NEW ORLEANS – On the new episode of the Let’s Talk STEM with Dr. Calvin Mackie podcast, the host talks about the importance of astronomy and exploring space with his special guest Michael Paolucci, founder and CEO of Slooh. The company’s gamified education platform teaches students to explore space via a network of 12 online telescopes located on mountaintops in the Canary Islands and Chile.
Paolucci created The Online Telescope, the world’s only scalable solution for astronomy education. Slooh makes real-world, real-time space exploration accessible for students by providing access to online telescopes in the classroom that students can personally control and capture their own photos with. It’s a remarkable invention that brings access to space to schools and students, who don’t have the resources to obtain it otherwise.
“Our innovation makes it possible for an unlimited number of students to explore space just like professional astronomers,” says Paolucci, noting that students in urban settings and under-resourced communities are largely blocked from exploring space because of the high cost of telescopes and the “light pollution” in cities that now encloses 80% of the world’s population.
The conversation explains the importance of allowing children to vastly expand their imaginations, to search beyond their immediate environments and enjoy a component of science, technology, engineering and math (STEM) that is too often off limits because of their socioeconomic status and geographical location. The Online Telescope is enabling students to explore new worlds as if they were part of the crew on the Star Trek Enterprise or Discovery by becoming the new Guardians of the Galaxy as they follow a game-like learning progression, earning badges and scoring Gravity Points along the way.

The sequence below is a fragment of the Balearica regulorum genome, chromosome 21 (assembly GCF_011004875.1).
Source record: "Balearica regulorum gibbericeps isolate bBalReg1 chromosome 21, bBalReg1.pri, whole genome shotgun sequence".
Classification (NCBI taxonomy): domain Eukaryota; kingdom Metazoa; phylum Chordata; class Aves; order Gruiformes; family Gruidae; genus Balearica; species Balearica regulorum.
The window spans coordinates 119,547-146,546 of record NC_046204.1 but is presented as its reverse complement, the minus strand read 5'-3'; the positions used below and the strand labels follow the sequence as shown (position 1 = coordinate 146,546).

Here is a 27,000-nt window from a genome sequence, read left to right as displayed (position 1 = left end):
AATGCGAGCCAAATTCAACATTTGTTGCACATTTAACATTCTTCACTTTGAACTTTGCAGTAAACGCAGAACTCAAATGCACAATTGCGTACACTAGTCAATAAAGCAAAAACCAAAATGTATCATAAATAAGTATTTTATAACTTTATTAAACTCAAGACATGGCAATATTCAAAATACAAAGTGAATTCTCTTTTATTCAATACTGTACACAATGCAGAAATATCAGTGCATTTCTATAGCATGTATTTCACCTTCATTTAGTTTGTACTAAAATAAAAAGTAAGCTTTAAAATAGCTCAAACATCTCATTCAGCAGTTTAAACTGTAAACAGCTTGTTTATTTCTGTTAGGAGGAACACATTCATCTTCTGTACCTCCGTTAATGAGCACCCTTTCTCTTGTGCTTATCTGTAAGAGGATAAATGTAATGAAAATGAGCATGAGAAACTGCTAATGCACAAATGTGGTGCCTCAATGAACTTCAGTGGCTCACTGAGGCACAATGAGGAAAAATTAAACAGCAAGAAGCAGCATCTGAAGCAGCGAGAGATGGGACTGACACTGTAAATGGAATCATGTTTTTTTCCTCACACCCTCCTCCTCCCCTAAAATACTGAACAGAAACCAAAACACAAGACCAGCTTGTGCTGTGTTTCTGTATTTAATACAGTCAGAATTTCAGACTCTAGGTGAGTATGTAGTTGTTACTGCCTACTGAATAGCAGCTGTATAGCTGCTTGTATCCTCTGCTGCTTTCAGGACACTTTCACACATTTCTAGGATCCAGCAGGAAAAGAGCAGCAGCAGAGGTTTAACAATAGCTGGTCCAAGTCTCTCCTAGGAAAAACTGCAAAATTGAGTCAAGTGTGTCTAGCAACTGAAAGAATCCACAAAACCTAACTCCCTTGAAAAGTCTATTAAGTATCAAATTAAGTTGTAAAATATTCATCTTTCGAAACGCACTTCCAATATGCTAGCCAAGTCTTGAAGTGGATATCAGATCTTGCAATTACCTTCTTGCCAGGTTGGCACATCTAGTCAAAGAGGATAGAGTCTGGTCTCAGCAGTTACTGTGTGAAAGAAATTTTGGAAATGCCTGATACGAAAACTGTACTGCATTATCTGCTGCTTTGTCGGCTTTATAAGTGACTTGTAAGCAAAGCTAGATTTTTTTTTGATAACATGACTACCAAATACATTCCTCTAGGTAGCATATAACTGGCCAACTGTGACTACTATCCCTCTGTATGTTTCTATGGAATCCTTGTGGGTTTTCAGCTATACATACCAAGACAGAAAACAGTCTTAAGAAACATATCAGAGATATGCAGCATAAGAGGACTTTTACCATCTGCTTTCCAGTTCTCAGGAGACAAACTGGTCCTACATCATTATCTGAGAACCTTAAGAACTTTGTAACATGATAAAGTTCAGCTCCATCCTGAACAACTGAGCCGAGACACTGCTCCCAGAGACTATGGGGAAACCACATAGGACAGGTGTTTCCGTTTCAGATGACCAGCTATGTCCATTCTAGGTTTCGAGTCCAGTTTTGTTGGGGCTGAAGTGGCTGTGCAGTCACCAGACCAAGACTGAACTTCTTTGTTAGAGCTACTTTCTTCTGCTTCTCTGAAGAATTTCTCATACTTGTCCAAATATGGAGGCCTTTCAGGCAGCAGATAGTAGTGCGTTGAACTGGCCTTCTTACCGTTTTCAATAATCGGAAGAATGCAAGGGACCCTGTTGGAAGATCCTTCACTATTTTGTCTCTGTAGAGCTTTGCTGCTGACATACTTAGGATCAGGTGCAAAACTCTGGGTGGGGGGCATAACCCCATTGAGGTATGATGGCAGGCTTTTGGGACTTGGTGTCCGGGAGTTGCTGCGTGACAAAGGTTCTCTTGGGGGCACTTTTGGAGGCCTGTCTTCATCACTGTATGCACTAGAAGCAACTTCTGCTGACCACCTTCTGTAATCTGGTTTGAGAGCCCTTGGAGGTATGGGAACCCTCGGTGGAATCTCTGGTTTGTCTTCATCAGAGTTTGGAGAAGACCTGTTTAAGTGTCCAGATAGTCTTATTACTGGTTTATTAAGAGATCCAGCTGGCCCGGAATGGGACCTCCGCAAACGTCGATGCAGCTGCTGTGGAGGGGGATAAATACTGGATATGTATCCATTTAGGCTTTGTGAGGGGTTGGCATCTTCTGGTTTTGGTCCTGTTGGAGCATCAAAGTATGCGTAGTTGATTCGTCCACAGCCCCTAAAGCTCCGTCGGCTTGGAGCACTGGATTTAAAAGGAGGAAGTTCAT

“The whole idea of being able to do it on your computer and have it be scalable and not be a solitary experience, but rather a social experience where you’re actually looking up at the night sky with everyone from around the world in real time with live views, makes the experience more compelling and very enriching,” Paolucci says. “People have the opportunity to exchange ideas with one another while using the platform and really celebrate our commonality, our place here as earthlings, looking up into outer space.”
Dr. Mackie adds, “Everybody deserves to have that opportunity. And I think what you are doing with Slooh and bringing space to everyone via computer is definitely beneficial.”
Further, Paolucci sees social benefits in providing students with opportunities to expand their comprehension of the universe. “When you get out away from light pollution, you get to see the majesty of the Milky Way, and you feel this deep, fundamental connection as human beings. What is our place in the cosmos? What are we all doing here? And you can’t help but be curious about it. A lot of kids growing up in urban environments don’t have the wherewithal to travel, to go out to dark mountain tops, and to actually see the night sky every single day. They’re really losing that connection as people.”
Listen to the entire enlightening conversation by clicking HERE.